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Has the tide turned against force collaborations?


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A raft of announcements confirming forces will take back their own specialist units has recently been made.

In 2015 the then Chancellor George Osborne praised the collaborative work being done between East Midlands forces

In 2015 the then Chancellor George Osborne praised the collaborative work being done between East Midlands forces


Forces pooling their resources was once seen as the answer to stretched budgets with announcements being made on a near-weekly basis that units were merging between forces.

Recent months have seen the opposite trend, with a raft of announcements that collaboration is being scaled back in different areas.

Nottinghamshire Police has been considering the extent of its integration with East Midlands neighbours and is shortly expected to announce the re-establishment of its own teams in areas which could include firearms, roads policing and dog units.

Gloucestershire, Wiltshire and Avon and Somerset are taking back their own dog sections and roads policing units from a tri-force alliance.

West Mercia Police has quit the Central Motorway Policing Group, and Lancashire has quit the North West version.

Humberside Police has recently re-established its own dog unit after deciding to share it with South Yorkshire in 2015.

This week, South Yorkshire Police announced that its other announcement made at the time – moving its mounted unit into stables owned by West Yorkshire Police – is being abandoned because the collaboration it expected would take place did not materialise. A statement claims the latest change is beneficial as it will save travelling costs.

Forces still pool many resources in many areas, and Dorset along with Devon and Cornwall are examining whether to merge entirely.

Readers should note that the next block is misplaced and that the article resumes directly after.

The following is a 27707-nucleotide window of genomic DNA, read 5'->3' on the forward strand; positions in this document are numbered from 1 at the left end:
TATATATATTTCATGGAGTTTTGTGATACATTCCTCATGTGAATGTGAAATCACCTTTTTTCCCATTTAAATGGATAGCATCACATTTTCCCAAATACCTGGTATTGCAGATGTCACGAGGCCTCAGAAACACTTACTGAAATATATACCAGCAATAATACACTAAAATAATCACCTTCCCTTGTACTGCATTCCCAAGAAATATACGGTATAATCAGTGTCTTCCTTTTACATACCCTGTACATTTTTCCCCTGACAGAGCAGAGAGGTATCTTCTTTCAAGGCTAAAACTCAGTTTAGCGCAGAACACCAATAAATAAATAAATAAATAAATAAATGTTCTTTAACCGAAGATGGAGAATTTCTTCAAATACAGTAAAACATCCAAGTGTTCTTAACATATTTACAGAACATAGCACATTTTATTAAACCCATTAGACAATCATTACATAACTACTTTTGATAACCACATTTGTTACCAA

But former officer and PCC candidate Mike Pannett told Police Oracle: “Collaborations were a good way of misleading the public into a claim that you could get more for less when in reality there were cuts for all forces involved and officers having to cover far greater distances.

“Slowly but surely chief constables seem to be realising that all you get with less is less.”

Police academic and former ACPO finance lead Tim Brain said: “There’s a natural level for collaboration otherwise it’s a bit like trying to push water up a hill, and I suspect merged dog units may have been a bit like pushing water up a hill. Resources are always drawn to busy urban centres.

“But why is it happening now when the politically accepted doctrine is for collaboration happen?

“I would guess that the much-maligned PCC system is actually moving this on because they’ve got a massive incentive to get the police service as good as it can be in their area, and that incentive is their re-election. I’m not sure they’re as swayed by national political considerations as much as some chief constables.”

Chief Supt Gavin Thomas, president of the Police Superintendents' Association of England and Wales, said: "The 43-force model is constraining how the service addresses the types of challenges that make up much of today's demand on policing.

"These are crimes that do not respect force boundaries, like internet-enabled fraud, online child sexual exploitation, and international terrorism.

"Collaborations and alliances are piecemeal and inconsistent. 

"My members up and down the country are working longer and harder than ever attempting to make them work, but there is a concerning number of examples where the reality is proving to be a sub-optimal solution."

He added: "I have called for a debate involving policing, government and the public on what we want our police service to do in the 21st century, what it should not do, and how we structure and resource it. This conversation needs to start now."

View On Police Oracle

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